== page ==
Genetic Engineering 9

Working with Gene Clones

Once a gene has been successfully cloned, a variety of procedures are available to characterize it.

Getting Enough DNA to Work with: The Polymerase Chain Reaction

Once a particular gene is identified within the library of DNA fragments, the final requirement is to make multiple copies of it. One way to do this is to insert the identified fragment into a bacterium; after repeated cell divisions, millions of cells will contain copies of the fragment. A far more direct approach, however, is to use DNA polymerase to copy the gene sequence of interest through the polymerase chain reaction (PCR; figure 8). Kary Mullis developed PCR in 1983 while he was a staff chemist at the Cetus Corporation; in 1993, it won him the Nobel Prize for chemistry. PCR can amplify specific sequences or add sequences (such as endonuclease recognition sequences) as primers to cloned DNA. There are three steps in PCR:

Step 1: Denaturation.First, an excess of primer (typically a synthetic sequence of 20 to 30 nucleotides) is mixed with the DNA fragment to be amplified. This mixture of primer and fragment is heated to about 98° C. At this temperature, the double-stranded DNA fragment dissociates into single strands.

Step 2: Annealing of Primers.Next, the solution is allowed to cool to about 60° C. As it cools, the single strands of DNA reassociate into double strands. However, because of the large excess of primer, each strand of the fragment base-pairs with a complementary primer flanking the region to be amplified, leaving the rest of the fragment single-stranded.

Step 3: Primer Extension.Now a very heat-stable type of DNA polymerase, called Taq polymerase (after the thermophilic bacterium Thermus aquaticus, from which Taq is extracted) is added, along with a supply of all four nucleotides. Using the primer, the polymerase copies the rest of the fragment as if it were replicating DNA. When it is done, the primer has been lengthened into a complementary copy of the entire single-stranded fragment. Because both DNA strands are replicated, there are now two copies of the original fragment.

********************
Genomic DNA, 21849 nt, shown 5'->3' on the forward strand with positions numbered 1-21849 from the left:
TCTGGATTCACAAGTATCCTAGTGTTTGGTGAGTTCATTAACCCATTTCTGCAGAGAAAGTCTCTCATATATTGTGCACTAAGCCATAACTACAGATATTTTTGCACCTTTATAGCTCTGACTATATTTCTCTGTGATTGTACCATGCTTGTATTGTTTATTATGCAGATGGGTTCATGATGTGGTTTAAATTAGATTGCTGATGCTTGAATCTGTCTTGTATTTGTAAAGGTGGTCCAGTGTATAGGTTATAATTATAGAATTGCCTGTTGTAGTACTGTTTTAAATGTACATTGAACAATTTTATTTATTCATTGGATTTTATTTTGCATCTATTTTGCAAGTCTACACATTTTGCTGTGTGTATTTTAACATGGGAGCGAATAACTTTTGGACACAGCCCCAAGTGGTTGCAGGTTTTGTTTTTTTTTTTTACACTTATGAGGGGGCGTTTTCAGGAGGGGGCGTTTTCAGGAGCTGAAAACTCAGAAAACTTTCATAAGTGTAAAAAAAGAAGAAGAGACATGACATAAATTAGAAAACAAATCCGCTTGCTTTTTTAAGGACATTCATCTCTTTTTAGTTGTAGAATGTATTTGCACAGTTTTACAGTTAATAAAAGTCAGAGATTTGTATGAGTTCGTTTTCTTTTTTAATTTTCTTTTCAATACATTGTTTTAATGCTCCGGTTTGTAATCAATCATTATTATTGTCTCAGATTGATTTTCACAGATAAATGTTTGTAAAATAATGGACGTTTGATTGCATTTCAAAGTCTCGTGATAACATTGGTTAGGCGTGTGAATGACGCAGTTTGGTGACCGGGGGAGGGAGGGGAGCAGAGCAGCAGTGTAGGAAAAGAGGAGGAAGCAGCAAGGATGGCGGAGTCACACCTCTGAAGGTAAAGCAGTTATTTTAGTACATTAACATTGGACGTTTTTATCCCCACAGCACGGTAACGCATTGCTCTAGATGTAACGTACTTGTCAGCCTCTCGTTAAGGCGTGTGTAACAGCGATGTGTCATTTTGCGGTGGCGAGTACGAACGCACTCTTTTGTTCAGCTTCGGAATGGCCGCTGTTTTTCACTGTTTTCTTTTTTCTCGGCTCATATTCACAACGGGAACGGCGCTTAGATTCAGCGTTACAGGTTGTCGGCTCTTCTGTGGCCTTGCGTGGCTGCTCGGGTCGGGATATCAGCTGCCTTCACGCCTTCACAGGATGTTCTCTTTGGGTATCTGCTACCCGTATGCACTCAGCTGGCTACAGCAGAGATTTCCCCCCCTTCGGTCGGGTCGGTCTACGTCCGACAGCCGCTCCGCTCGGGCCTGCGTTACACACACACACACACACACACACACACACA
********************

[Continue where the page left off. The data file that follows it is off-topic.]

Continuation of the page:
Steps 1–3 are now repeated, and the two copies become four. It is not necessary to add any more polymerase, as the heating step does not harm this particular enzyme. Each heating and cooling cycle, which can be as short as 1 or 2 minutes, doubles the number of DNA molecules. After 20 cycles, a single fragment produces more than one million (220) copies! In a few hours, 100 billion copies of the fragment can be manufactured.

PCR, now fully automated, has revolutionized many aspects of science and medicine because it allows the investigation of minute samples of DNA. In criminal Figure 8

The polymerase chain reaction. (1) Denaturation. A solution containing primers and the DNA fragment to be amplified is heated so that the DNA dissociates into single strands. (2) Annealing of primers. The solution is cooled, and the primers bind to complementary sequences on the DNA flanking the region to be amplified. (3) Primer extension. DNA polymerase then copies the remainder of each strand, beginning at the primer. Steps 1–3 are then repeated with the replicated strands. This process is repeated many times, each time doubling the number of copies, until enough copies of the DNA fragment exist for analysis.

investigations, “DNA fingerprints” are prepared from the cells in a tiny speck of dried blood or at the base of a single human hair. Physicians can detect genetic defects in very early embryos by collecting a few sloughed-off cells and amplifying their DNA. PCR could also be used to examine the DNA of historical figures such as Abraham Lincoln and of now-extinct species, as long as even a minuscule amount of their DNA remains intact.

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